Maybe, I'm misunderstanding the goal of this new US federal guideline but it sounds like a bonehead idea to me. The goal of this guideline is to standardize how employers track data on diversity of job applications. However, it requires very specific aspects that makes it quite impractical to apply for jobs online.
Per this article on Money magazine, one item is that you need to exactly match the text in your resume to the exact qualifications that the job posting requires. Otherwise the employer will never see the application in the first place.
If you have written enough job postings before, you may know how challenging it is to describe exactly what you want. Not only that, the not everything is so exact that people describe the same skill by the same definition. So if the applicant doesn't understand what the potential employer means by it, they can rewrite their app to match but that doesn't mean that they have a proper match. This means false matches.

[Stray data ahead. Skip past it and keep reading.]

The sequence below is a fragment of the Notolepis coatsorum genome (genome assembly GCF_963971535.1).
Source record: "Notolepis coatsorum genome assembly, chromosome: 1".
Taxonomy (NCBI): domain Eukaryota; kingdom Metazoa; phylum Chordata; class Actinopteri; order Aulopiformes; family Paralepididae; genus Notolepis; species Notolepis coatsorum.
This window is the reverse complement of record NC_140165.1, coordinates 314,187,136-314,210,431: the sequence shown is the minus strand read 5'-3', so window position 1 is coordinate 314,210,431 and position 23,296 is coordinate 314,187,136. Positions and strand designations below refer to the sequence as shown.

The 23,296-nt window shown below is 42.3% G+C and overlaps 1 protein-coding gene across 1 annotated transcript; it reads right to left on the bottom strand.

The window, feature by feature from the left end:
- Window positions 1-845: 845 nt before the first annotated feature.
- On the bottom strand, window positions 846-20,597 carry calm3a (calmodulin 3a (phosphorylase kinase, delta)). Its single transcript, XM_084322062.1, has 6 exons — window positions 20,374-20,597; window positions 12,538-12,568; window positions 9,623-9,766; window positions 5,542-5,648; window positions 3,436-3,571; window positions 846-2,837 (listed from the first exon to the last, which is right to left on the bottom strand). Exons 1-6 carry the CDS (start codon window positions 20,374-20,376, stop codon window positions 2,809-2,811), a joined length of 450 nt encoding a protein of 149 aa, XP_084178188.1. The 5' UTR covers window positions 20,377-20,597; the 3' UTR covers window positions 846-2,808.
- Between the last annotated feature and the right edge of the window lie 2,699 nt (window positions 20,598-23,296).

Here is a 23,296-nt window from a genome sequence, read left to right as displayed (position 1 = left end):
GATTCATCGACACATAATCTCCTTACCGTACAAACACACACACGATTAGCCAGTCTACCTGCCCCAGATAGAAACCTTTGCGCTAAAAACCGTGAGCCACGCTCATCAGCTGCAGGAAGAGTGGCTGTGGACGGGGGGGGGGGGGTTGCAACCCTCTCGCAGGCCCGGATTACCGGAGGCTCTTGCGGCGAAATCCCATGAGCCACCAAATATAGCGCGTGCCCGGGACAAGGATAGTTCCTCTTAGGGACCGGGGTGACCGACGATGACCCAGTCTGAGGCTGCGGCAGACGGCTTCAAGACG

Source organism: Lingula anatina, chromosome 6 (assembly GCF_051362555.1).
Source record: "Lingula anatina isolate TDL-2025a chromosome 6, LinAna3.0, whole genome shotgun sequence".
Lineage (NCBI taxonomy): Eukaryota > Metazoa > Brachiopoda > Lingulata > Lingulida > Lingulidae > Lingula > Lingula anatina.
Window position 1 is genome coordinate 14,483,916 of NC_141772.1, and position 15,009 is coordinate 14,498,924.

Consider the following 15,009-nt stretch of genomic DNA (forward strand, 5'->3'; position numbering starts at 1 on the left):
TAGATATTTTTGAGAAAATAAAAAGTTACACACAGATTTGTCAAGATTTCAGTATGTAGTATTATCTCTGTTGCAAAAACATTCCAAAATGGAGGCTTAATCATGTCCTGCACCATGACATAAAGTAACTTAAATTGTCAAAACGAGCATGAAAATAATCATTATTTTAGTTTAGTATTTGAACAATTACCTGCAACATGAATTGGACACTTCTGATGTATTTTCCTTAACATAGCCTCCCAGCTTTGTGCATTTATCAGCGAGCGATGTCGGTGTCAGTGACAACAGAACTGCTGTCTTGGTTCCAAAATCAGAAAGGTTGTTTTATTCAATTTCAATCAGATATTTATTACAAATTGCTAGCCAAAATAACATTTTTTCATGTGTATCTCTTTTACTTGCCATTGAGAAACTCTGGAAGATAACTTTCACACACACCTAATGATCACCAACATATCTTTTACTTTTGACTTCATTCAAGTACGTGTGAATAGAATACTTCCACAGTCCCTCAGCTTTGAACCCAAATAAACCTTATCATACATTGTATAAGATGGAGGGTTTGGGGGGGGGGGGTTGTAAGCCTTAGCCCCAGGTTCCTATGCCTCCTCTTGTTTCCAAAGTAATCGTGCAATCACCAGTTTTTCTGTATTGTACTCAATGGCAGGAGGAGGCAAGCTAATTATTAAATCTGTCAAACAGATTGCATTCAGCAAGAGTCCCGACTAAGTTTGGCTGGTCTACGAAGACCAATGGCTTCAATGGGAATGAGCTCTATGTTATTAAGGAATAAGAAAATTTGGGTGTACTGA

Another way to look at it, even if you do want to apply for a job, it has to be written exactly per the employers needs. While it's not a bad thing to design your resume around the employers needs but, just mechanically having to format your resume and application per each employer is just time consuming (and I argue wasted effort).
I don't know who was involved in this but it doesn't sound like they spent a lot of time researching the user experience on how people apply for jobs online.
New federal guidelines on online job hunting makes silly demands on job-hunting